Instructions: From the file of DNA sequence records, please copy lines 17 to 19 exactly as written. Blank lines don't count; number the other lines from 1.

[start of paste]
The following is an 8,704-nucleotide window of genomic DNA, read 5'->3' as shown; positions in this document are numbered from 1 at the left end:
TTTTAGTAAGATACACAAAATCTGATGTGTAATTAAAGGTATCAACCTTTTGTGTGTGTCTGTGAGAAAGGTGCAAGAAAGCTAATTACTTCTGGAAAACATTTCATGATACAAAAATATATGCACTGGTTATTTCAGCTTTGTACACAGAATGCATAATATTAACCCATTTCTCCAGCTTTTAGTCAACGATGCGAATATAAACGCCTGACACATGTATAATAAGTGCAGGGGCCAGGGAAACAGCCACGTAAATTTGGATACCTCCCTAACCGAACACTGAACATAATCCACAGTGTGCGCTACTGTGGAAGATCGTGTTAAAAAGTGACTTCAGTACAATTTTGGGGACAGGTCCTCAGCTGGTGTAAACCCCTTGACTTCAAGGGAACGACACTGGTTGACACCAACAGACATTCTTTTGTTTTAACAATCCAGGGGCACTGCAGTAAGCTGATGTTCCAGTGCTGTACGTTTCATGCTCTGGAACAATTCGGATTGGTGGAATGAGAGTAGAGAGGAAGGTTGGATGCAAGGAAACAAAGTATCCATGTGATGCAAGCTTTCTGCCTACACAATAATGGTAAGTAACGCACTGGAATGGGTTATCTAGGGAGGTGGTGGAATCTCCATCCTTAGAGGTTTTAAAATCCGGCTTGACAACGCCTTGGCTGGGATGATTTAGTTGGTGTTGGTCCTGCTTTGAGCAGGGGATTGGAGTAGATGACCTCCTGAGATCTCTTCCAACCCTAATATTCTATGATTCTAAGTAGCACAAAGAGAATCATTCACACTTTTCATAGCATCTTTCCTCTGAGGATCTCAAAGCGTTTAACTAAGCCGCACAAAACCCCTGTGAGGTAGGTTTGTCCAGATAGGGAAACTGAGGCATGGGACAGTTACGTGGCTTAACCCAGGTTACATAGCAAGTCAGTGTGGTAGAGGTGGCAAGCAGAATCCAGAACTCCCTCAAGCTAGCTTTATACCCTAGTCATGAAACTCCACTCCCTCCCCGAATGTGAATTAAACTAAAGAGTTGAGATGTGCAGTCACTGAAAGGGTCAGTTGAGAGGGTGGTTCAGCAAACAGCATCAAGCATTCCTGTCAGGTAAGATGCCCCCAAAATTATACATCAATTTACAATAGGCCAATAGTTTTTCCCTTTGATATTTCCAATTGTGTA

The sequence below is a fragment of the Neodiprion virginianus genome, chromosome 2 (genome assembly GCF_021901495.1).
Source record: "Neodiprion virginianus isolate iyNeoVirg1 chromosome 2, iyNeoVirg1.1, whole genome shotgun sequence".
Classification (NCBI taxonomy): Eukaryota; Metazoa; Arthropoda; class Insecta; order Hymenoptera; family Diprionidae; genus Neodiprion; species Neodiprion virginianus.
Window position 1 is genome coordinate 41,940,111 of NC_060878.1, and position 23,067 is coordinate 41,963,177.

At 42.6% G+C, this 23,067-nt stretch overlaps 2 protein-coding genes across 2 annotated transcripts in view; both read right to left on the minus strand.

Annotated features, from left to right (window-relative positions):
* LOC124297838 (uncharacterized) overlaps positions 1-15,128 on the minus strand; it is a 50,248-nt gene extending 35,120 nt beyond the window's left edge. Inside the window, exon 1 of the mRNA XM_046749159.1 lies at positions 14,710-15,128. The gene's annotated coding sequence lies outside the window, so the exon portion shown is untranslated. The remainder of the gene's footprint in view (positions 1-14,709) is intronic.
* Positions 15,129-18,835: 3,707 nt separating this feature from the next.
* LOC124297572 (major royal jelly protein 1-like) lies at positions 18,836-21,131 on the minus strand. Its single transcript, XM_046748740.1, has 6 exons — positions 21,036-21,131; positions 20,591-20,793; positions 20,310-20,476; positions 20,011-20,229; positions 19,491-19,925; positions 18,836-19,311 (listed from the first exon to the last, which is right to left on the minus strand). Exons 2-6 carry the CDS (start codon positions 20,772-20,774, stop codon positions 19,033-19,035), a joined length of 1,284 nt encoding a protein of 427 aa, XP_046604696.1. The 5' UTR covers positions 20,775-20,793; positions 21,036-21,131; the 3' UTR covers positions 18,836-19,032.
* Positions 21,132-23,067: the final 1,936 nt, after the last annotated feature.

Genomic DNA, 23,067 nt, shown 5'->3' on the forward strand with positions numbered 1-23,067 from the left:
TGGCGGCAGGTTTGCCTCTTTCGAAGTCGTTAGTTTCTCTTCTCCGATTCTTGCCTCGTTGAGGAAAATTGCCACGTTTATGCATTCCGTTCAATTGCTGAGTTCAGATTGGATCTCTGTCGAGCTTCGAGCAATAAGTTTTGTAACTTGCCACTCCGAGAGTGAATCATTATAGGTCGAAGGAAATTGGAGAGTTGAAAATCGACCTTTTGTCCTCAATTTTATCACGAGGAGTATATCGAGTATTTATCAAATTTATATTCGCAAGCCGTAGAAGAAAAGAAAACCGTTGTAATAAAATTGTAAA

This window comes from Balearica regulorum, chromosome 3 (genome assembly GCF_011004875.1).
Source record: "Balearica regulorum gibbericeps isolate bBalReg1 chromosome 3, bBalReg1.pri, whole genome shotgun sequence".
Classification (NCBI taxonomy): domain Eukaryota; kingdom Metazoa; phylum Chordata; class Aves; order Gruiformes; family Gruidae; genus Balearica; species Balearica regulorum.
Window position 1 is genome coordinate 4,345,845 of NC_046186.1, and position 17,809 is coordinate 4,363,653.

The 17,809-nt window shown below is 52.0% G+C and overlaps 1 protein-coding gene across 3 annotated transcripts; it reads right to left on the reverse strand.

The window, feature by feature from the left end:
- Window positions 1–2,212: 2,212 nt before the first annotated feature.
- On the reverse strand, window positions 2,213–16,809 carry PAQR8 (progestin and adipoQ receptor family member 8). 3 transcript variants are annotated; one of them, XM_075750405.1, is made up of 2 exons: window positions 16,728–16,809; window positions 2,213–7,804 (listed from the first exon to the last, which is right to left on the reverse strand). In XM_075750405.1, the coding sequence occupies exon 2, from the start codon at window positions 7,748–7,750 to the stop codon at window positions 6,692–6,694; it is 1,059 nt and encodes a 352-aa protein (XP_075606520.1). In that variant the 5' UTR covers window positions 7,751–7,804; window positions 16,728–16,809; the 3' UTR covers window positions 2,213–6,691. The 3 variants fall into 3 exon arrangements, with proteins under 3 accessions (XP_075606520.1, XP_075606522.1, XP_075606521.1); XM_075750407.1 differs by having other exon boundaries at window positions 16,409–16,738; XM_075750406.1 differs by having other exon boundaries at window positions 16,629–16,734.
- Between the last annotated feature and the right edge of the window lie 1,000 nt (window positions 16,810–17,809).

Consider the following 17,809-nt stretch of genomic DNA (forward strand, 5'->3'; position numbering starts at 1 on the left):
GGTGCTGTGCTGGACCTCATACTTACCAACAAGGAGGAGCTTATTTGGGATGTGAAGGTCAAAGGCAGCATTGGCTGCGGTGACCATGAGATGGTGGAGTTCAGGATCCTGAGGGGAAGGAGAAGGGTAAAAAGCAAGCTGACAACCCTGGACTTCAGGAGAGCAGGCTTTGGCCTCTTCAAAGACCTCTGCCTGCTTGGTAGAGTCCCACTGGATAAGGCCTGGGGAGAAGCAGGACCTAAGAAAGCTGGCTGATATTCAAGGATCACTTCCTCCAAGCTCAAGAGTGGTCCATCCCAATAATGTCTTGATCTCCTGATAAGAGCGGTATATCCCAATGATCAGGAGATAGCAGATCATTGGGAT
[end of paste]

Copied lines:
Classification (NCBI taxonomy): domain Eukaryota; kingdom Metazoa; phylum Chordata; class Aves; order Gruiformes; family Gruidae; genus Balearica; species Balearica regulorum.
Window position 1 is genome coordinate 4,345,845 of NC_046186.1, and position 17,809 is coordinate 4,363,653.

The 17,809-nt window shown below is 52.0% G+C and overlaps 1 protein-coding gene across 3 annotated transcripts; it reads right to left on the reverse strand.